Thursday, May 24, 2012


Uyhgur people pride themselves on their hospitality.  They will invite you in, even when they are on their way out the door.  It is the polite thing to do… but you don’t actually have to accept unless they offer more than three times.  Often a simple “Thank
you, see you later” will suffice to get you out of this sort of invitation. 
While we were down south, my travel companions were taking pictures and I stopped to play with a small child.  Soon enough his grandparents appeared at the door of a nearby home- peeking out to see who was talking to the child.  When they saw us, they invited us in.  We politely declined.  They asked again… this time citing how tired we must be after walking around all morning.  Once again we refused to impose on them.  Finally a third time they entreated us to enter their home saying we should sit for a while.  The wife looked a little stressed, but the husband was so insistent, already holding the white lace curtain back from the doorway and motioning us to cross the threshold.
The courtyard of the home was brightly lite with the morning sun streaming in.  Several young women bustled about cutting pieces of meat, chopping potatoes and stirring the great smelling concoction that was boiling away on the stove.  The house a furry of excitement and we sat down right in the middle of it on the raised platform.  Some of the family stopped to nod in our direction or engage us in mindless chitchat, but for the most part they industriously kept working on food preparation.    We soon came to find out they were in the midst of preparing to host a party that night for over 30 guests.  No wonder the wife had looked stressed.  This was one of those time that the family really hadn’t wanted guests, but we had taken them at their word and were now adding to their hospitality work load of the day.  Even after eight years here I still can’t always read these situations correctly.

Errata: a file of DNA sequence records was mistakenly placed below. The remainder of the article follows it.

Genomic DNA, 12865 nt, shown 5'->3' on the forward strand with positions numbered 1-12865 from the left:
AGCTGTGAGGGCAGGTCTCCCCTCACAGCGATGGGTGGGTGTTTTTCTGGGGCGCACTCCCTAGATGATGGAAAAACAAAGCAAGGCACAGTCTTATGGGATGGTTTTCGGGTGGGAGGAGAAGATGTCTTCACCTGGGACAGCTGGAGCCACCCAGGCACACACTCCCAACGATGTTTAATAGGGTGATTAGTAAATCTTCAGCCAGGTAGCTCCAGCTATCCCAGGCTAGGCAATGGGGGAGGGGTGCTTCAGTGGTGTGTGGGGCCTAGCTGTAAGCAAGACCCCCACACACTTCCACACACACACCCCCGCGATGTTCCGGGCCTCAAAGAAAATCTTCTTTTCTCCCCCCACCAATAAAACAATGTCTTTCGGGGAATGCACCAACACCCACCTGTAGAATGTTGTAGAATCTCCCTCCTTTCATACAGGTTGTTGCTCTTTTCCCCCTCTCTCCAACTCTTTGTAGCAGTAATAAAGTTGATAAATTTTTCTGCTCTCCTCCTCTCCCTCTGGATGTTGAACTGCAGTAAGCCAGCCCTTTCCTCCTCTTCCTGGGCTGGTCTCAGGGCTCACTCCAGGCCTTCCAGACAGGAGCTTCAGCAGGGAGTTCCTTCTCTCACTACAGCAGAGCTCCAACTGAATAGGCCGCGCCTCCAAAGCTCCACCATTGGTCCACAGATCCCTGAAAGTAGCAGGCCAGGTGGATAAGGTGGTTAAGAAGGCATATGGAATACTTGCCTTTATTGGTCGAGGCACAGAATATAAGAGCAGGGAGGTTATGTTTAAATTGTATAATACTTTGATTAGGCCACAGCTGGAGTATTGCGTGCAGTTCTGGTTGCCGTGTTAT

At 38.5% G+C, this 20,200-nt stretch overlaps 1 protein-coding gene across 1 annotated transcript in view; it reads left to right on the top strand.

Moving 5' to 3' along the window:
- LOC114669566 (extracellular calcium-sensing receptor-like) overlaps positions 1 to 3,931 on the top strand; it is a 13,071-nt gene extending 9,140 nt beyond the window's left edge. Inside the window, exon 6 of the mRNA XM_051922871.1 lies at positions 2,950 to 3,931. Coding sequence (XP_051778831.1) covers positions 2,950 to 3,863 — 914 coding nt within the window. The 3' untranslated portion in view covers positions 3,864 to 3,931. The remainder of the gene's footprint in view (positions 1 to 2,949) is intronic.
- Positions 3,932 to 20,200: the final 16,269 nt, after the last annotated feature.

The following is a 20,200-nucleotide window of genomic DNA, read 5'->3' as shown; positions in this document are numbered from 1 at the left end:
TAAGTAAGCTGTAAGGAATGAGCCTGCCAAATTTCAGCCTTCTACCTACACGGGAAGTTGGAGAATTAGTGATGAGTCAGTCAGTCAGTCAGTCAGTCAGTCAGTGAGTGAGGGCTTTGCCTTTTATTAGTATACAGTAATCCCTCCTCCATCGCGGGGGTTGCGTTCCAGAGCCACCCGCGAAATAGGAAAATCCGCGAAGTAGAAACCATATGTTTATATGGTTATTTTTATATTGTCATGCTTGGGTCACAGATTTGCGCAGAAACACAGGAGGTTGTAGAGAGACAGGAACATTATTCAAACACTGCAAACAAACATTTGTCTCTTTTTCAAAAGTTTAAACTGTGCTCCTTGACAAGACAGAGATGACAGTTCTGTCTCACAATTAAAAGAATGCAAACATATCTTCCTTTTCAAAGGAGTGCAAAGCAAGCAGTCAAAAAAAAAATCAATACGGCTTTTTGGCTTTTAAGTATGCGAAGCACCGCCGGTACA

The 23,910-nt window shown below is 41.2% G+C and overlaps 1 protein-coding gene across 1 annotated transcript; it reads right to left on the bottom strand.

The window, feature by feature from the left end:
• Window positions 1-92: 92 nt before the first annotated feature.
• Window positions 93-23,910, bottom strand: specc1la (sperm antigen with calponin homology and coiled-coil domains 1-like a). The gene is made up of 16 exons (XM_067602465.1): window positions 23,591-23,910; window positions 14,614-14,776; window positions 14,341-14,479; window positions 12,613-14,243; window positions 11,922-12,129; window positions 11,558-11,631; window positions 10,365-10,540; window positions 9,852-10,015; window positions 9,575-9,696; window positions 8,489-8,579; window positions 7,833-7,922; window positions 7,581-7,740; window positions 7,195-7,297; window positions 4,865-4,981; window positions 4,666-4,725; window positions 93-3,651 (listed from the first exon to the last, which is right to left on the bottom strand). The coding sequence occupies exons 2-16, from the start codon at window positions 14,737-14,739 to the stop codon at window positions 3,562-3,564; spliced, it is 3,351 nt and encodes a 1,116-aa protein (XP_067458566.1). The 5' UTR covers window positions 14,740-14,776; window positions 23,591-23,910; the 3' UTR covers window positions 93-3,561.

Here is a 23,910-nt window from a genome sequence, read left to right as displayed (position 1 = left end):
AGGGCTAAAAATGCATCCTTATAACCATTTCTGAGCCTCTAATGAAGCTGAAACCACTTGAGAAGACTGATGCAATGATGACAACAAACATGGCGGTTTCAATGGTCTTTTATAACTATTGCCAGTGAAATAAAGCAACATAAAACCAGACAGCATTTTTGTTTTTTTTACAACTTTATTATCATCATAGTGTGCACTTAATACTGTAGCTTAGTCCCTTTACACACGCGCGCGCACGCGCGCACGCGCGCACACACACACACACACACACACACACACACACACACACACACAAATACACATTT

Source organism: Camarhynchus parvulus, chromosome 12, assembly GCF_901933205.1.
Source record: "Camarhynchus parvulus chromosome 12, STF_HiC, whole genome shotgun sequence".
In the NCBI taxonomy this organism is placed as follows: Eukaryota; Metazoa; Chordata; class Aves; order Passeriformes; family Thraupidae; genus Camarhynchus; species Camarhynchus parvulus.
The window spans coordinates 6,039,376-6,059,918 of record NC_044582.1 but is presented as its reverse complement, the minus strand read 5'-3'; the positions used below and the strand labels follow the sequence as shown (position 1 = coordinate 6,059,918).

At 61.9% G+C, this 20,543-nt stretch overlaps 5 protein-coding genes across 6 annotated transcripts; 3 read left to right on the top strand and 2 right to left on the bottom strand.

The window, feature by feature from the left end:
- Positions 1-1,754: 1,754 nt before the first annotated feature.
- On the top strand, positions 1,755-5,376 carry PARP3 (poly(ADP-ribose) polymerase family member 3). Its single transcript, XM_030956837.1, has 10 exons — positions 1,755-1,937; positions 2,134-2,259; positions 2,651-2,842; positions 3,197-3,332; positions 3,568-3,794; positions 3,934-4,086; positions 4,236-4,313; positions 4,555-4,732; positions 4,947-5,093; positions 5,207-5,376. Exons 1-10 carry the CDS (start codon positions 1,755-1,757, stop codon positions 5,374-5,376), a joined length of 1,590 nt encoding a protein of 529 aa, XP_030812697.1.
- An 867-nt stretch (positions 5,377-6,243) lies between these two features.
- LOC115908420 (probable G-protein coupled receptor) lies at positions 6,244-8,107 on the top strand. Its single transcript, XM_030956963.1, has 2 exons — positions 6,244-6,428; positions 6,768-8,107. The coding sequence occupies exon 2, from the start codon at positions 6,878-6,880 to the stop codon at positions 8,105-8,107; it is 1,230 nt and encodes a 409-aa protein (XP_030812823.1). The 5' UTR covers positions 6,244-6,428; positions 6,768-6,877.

The husband seemed to know it was his ‘fault’ we had come in, and it was left to him to serve us.  This is a very anti cultural thing.  It is always the youngest woman in the family’s job to run around like a slave and serve the guests… but she was still busy cutting veggies, she had moved on from potatoes and was tackling the large pile of carrots that sat washed and scrubbed in front of her.  The husband was not use to the job and entertaining, he forgot to give us tea… but he did get us each a bowl of ‘langpong’ a clear glassy starch noodle served in a mixture of black vinegar and red pepper spice.  My friend has nicked named it ‘man jello’ for its consistence and the kick in it taste.
We eat rather quickly, played with the little boy for a few more minutes, complimented their home and prepared to take our leave.  We didn’t want to bring the family more trouble than we already had and tried to excuse ourselves from their home.  “No stay,” they all chimed in.  Even though the same command was repeated several more times, we took our leave, grateful for the snack and a place to rest out of the hot sun. 

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